Sunday, March 25, 2012

THE DEEP BLUE SEA and #NDNF standout HEMEL punctuated my 6-movie weekend

I love this New Directors New Films festival happening now at MoMA and Film Society Lincoln Center!

On top of the two movies I caught yesterday, I was scheduled to go to one more today (HEMEL) which I was tempted to turn into two when I showed up impulsively for GIMME THE LOOT which I missed at SXSW.

Well, the darn thing was sold out, so I joined the standby line and was 20-minutes later denied entry, just barely, as I watched the guy in front of me (who had cut in front of me in line, no less) be the last person to get in.  No matter - I don't like getting let into movies 10 minutes after they've started, anyhow. I'm not a wait lister, at my core.

I did have my heart set on a six-movie weekend, though, which meant squeezing in THE DEEP BLUE SEA at the Paris theater around the corner instead.  I missed it at TIFF '11 and since I have a general fondness for Rachel Weisz, figured why not.

Well, I'll tell you why not.  Because that audience was full of useless good-for-nothing chatterboxes who had clearly not left their house in months if not years.  That's the only reason I can think of for their atrocious behavior in a public arena.    Conversations.  At full volume.  During the trailers. During the opening scenes.  I figured these 80 year olds just needed to get their yayas out and they'd quiet down once they got into the story. Not so, my friends.  I was surrounded by a chorus of conversationalists.  It's something out of a nightmare.  I switched seats multiple times, unable to talk (or glare) any sense into the offenders.   It's more than just being spoiled by the Drafthouse.  It's unacceptable and I almost walked out.

It's fair to stay that slightly informed my mood during the movie, but even so - it wasn't for me.  A beautiful, dramatic period piece with every shot framed and lit to perfection.  Yes, gorgeous. Nice job. But.  I didn't care too much.  The story dropped me in the middle of something without telling me who or why, and didn't get me there fast enough.  Eh.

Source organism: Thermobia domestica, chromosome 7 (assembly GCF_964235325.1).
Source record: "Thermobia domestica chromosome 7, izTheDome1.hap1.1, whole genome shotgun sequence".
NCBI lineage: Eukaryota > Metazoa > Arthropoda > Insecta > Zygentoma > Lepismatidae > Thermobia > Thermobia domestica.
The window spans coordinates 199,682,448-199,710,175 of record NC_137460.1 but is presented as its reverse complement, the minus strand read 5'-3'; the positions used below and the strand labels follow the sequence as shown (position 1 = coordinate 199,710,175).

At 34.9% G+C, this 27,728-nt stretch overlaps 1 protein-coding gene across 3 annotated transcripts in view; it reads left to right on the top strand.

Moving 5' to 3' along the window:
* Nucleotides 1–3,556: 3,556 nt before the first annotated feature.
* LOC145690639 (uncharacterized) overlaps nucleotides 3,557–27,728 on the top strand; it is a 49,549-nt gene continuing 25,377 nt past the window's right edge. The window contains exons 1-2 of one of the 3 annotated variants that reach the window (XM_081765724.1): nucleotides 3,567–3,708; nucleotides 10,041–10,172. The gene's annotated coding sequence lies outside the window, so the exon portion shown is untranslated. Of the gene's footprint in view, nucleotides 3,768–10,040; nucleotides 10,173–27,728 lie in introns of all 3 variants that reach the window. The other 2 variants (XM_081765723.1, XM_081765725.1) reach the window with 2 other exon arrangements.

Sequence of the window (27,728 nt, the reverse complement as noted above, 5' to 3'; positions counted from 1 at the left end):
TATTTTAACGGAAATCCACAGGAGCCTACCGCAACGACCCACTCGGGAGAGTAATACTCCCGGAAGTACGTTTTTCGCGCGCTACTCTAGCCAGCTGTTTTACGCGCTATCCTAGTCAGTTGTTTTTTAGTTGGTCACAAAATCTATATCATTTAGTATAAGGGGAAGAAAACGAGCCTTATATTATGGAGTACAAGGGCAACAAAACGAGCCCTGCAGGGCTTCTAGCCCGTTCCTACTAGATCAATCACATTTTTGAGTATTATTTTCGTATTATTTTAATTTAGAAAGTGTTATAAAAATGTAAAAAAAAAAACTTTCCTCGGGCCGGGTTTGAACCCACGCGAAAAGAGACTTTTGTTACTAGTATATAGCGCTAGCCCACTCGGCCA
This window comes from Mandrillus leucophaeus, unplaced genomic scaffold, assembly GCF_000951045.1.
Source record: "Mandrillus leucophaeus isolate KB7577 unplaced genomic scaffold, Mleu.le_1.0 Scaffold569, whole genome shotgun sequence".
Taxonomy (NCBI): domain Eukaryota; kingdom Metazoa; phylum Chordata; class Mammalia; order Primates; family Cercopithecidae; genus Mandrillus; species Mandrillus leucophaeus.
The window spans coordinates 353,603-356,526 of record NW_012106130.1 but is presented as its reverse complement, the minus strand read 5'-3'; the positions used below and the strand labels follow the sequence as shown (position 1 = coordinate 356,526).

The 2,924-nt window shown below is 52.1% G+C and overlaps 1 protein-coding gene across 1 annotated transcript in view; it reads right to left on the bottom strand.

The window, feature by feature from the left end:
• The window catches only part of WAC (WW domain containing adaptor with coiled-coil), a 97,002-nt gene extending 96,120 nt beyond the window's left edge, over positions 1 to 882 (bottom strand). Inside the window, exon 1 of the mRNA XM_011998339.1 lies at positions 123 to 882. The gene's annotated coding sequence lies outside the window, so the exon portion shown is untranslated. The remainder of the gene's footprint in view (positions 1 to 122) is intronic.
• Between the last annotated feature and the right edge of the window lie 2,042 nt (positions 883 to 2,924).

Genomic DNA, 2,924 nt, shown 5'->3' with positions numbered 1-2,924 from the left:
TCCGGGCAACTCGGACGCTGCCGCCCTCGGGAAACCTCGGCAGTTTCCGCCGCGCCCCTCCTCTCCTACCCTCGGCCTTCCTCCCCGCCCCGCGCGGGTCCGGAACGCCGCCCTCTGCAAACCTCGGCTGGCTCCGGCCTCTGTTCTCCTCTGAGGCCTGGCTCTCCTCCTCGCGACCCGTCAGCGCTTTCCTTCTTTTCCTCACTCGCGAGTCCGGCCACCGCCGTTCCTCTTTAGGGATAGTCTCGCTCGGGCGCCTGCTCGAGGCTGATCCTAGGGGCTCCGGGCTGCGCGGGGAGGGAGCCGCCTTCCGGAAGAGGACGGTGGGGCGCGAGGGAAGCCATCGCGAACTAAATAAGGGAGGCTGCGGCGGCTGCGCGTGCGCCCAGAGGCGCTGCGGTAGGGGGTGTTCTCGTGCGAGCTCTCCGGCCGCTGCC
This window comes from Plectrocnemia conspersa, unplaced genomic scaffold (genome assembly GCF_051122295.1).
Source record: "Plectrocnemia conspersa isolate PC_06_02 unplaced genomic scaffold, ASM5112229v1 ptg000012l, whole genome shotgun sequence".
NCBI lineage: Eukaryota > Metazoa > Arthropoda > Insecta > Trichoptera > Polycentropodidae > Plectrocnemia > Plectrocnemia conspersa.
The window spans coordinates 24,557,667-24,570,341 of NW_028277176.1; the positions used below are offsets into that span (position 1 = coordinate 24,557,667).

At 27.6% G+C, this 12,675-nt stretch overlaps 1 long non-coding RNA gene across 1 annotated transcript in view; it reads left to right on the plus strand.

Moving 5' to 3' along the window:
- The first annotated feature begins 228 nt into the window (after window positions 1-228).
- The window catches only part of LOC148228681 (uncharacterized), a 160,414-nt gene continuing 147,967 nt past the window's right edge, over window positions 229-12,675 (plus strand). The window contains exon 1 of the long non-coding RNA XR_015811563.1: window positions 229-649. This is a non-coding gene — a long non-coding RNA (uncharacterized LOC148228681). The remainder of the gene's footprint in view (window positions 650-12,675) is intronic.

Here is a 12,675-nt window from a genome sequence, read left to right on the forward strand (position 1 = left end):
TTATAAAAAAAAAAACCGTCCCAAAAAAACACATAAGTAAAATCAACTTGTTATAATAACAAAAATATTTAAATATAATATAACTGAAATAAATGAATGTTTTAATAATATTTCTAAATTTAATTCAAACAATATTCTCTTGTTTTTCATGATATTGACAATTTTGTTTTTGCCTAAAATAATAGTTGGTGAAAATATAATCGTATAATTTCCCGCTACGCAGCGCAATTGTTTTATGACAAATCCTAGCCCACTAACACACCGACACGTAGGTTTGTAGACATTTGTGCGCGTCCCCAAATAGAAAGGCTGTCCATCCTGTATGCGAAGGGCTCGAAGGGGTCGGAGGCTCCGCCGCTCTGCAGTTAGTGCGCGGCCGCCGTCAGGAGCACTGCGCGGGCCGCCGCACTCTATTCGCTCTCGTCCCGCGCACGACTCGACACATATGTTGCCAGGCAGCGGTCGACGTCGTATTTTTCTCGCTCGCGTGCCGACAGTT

I dashed out of the theater and ran back to MoMa for a 5:30 screening of HEMEL which I actually had a ticket for -- in other words, no need to hope and pray no d-bags cut me off in the standby line.

I'm not sure what stood out to me about the description of HEMEL or why I chose it in particular but I'm sure glad I did.  This is a compelling and at times uncomfortable Dutch drama whose main character could be compared to Michael Fassbender's sex addict in SHAME.    Except she's a young woman - at times defiant and unflinching in her conquests, other times wounded and unpredictable. She has a lot of sex - and she needs to.  A strong, focused, bold young woman with everything going for her - but nobody nobody who genuinely cares for her, except perhaps her art director father, with whom she shares a skin-crawlingly curious close relationship.

I really loved this!  It was totally one of those movies where I catch myself halfway through leaning forward in my seat, elbows on my knees, biting off what little fingernails I have left.  A performance like this is not one with Oscar clips but one that sneaks up on you in the way that you can't imagine this woman as anything but this character. If I were to by chance pass her on the streets of NY some day following the screening, I'd expect her to blurt out the c-word or give my (non-existent) boyfriend an inappropriately-flirtations once-over.

And the depth of her character! I got the feeling they could have taken this woman's story and made 20 different films about her.  There were so many sides to here to which the screenplay only alluded, that could have been compelling films in and of themselves.

I am not sure about the distribution plan of the film but I hope more of my movie-lover friends get the chance to check it out one way or another.

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